Mount Adams is perched high above downtown and the Ohio River valley, and is referred to locally as "the Hill." It was originally named Mount Ida, after Ida Martin, a woman who, according to legend, lived in the hollow of an old sycamore tree.
In the early 1800s, land in the Mount Adams area was owned by Nicholas Longworth, a lawyer and a businessman who cultivated Catawba grapes there in his vineyard. He was famous for his Golden Wedding champagne. He donated a portion of a southern-facing hill to the Cincinnati Astronomical Society to increase his property value. In 1843, President John Quincy Adams delivered the dedication address for the Observatory, which had at that time the most powerful telescope of its kind. The name Mount Ida was swiftly changed to Mount Adams to honor the president. In 1871 the Observatory was moved to Mt Lookout, and the site became the Holy Cross Monastery, which closed in 1977. The property is now an office complex.
The Pilgrimmage of the Holy Cross is a long-standing annual tradition on Good Friday, whereby devout pilgrims climb up the steep hill from Columbia Parkway to the Church of the Immaculate Conception, praying on each step.
Mount Adams is surrounded by Eden Park on three sides. The park's land was purchased beginning in 1859 and was designated as a water collection area for the city, but the advantage of giving the land a dual purpose by using it as a park was soon recognized. Disease had wiped out Nicholas Longworth's vineyard in the late 1850s, so his son negotiated with the city to allow the use of some of the land for Eden Park (Longworth had lovingly named it after the Garden of Eden). A 172-foot high water tower was completed in 1894.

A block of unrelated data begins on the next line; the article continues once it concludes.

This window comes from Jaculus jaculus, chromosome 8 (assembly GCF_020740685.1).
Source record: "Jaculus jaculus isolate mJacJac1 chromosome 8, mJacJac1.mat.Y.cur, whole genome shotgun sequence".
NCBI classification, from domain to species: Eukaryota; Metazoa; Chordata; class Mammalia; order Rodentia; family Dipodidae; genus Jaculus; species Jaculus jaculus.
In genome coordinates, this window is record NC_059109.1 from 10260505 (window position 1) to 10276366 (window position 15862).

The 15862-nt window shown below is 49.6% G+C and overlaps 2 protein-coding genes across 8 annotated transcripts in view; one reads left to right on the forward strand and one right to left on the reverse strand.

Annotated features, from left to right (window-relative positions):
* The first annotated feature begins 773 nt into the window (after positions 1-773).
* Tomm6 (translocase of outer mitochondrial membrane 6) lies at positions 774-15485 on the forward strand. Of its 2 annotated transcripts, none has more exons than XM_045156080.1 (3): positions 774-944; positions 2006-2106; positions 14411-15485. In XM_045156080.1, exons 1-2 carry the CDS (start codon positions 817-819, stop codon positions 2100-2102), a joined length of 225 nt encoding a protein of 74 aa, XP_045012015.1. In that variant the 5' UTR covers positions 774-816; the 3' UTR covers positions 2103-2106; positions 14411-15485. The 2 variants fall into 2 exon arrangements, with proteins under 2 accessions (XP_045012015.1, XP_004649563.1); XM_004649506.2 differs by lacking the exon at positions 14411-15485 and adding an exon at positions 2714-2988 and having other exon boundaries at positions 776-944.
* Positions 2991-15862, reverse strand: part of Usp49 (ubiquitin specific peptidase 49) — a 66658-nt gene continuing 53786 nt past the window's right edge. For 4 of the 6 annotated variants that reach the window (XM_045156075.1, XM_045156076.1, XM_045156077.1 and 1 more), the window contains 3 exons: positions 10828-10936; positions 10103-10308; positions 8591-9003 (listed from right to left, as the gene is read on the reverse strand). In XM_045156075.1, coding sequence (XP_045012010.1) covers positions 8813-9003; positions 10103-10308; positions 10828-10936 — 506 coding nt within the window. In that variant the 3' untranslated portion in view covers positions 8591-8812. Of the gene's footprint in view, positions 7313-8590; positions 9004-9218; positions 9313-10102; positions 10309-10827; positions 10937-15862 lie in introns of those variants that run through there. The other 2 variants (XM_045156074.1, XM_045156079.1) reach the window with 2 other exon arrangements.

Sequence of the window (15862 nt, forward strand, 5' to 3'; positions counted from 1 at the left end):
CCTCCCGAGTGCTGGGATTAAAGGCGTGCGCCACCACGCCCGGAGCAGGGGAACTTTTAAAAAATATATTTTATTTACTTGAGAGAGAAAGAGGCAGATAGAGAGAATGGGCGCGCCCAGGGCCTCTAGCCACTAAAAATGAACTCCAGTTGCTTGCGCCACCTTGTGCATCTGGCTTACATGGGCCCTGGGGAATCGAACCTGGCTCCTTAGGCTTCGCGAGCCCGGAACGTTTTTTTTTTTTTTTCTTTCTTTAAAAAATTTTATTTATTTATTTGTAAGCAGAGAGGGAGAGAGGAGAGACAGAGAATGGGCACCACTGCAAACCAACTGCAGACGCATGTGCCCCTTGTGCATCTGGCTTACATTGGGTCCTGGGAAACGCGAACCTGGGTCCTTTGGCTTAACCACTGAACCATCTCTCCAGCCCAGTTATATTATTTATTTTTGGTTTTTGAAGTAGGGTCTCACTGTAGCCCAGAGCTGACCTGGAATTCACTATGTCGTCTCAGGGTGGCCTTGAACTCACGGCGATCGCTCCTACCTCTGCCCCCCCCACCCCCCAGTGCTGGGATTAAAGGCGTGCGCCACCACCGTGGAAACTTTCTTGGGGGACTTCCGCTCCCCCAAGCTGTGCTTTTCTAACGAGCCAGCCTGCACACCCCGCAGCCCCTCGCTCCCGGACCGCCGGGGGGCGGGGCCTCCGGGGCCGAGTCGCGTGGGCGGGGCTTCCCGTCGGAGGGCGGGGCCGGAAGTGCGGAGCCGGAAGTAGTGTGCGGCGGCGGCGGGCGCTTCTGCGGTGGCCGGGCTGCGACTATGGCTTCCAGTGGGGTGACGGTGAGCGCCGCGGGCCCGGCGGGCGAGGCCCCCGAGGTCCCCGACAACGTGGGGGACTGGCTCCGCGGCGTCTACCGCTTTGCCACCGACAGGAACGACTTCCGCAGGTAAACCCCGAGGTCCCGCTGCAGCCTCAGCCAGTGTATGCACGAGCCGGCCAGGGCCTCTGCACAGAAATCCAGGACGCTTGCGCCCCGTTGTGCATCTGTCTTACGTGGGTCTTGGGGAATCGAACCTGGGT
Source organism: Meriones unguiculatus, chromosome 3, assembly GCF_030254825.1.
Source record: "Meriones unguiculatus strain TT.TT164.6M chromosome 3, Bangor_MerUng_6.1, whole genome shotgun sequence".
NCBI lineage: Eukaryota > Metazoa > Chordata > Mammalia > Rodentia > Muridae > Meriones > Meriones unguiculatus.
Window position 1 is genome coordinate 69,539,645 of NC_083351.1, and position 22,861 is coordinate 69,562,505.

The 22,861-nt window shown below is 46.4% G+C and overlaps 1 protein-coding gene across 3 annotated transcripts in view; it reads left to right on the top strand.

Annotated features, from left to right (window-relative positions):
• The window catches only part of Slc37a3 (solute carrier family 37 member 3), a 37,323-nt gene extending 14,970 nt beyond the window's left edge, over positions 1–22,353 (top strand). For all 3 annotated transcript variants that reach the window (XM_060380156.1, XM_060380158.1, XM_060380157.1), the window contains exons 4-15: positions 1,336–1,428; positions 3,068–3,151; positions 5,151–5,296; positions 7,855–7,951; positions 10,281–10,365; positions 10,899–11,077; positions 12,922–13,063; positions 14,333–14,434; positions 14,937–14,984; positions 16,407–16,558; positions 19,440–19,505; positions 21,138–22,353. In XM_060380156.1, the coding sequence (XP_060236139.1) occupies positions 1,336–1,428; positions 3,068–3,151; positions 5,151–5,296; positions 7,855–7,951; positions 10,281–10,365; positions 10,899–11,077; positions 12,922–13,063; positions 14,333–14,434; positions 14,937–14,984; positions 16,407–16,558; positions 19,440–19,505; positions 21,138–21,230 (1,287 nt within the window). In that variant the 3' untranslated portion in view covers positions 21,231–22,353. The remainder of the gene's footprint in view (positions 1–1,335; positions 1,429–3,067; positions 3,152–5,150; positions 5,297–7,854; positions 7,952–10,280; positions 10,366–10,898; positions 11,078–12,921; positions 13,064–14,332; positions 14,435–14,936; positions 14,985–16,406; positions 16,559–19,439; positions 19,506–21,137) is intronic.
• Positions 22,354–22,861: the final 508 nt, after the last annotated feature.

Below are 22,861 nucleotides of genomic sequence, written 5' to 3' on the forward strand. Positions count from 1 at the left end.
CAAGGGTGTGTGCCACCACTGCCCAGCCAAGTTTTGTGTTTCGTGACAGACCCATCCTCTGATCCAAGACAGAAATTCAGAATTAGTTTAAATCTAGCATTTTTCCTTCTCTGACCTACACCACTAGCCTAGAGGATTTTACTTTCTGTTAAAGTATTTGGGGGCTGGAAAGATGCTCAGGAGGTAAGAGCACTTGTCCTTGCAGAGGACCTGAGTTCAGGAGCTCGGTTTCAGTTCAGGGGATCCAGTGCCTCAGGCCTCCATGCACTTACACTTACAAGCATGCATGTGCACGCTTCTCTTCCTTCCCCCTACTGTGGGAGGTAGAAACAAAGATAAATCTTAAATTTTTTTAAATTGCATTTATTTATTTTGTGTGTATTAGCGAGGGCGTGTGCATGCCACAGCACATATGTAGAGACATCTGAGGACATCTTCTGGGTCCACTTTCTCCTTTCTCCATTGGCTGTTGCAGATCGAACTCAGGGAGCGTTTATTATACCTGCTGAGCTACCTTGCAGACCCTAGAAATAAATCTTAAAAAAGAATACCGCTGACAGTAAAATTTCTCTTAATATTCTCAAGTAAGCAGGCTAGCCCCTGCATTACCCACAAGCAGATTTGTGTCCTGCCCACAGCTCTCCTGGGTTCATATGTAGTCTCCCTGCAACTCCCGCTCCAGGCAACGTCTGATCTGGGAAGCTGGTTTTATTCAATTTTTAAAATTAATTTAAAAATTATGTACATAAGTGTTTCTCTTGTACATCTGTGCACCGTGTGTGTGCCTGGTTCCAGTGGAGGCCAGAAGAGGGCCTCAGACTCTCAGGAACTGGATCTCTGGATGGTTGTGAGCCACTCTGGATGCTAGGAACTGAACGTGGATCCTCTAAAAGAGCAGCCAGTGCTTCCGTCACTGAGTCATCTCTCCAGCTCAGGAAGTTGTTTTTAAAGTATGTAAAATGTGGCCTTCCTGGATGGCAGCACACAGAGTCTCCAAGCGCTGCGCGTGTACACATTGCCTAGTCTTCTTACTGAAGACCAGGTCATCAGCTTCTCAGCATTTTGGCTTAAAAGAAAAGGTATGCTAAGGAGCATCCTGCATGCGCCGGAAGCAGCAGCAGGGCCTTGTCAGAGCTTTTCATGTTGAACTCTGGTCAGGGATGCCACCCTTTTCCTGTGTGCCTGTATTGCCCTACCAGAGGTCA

Because of its view of the river valley, Mount Adams played a role in the city's defense against the Confederate Army during the Civil War. Two artillery emplacements were installed, one at Fort View Place, the other at the playground near what is now Playhouse in the Park. Neither gun was ever fired.
In the mid-19th century, many German and Irish immigrants settled on Mount Adams, building their homes, which had to conform to the steep topography, from wood and stone quarried nearby.
In 1872, the Mount Adams Incline was completed and connected hilltop residents with downtown. The Incline moved passengers, vehicles, and streetcars. This allowed the streetcar to extend its line at the top of the hill, and both the Incline and the streetcar helped to develop the barren hilltops. The ride to the top promised dining, drinks and dancing at the well-known Highland House, located where the Highland Towers now stands. At the time that the Incline closed in 1948, it was considered the city's biggest tourist attraction.
The arts also flourished in Mount Adams. Founded in 1881 and completed in 1886 in Eden Park, the Cincinnati Art Museum was the first purpose-built art museum west of the Alleghenies. In 1892, Maria Longworth, the daughter of Nicholas Longworth, moved her Rookwood Pottery factory to Mount Adams. Her pottery is famous for its unique ceramic finish and is a valuable collectible. More recently, Cincinnati's Playhouse in the Park opened in Eden Park in 1960. This regional theater maintains a national as well as a local reputation for excellence.
Krohn Conservatory, one of the city's major tourist attractions, opened in Eden Park in 1933.
In the 1960s the Hill began to flourish as more downtown workers were attracted to living near their work. Additionally, Mount Adams in the late 60s and early 70s became home to a thriving entertainment scene and was populated by many artists and performers. Its reputation for being "hip" was established.
Mount Adams History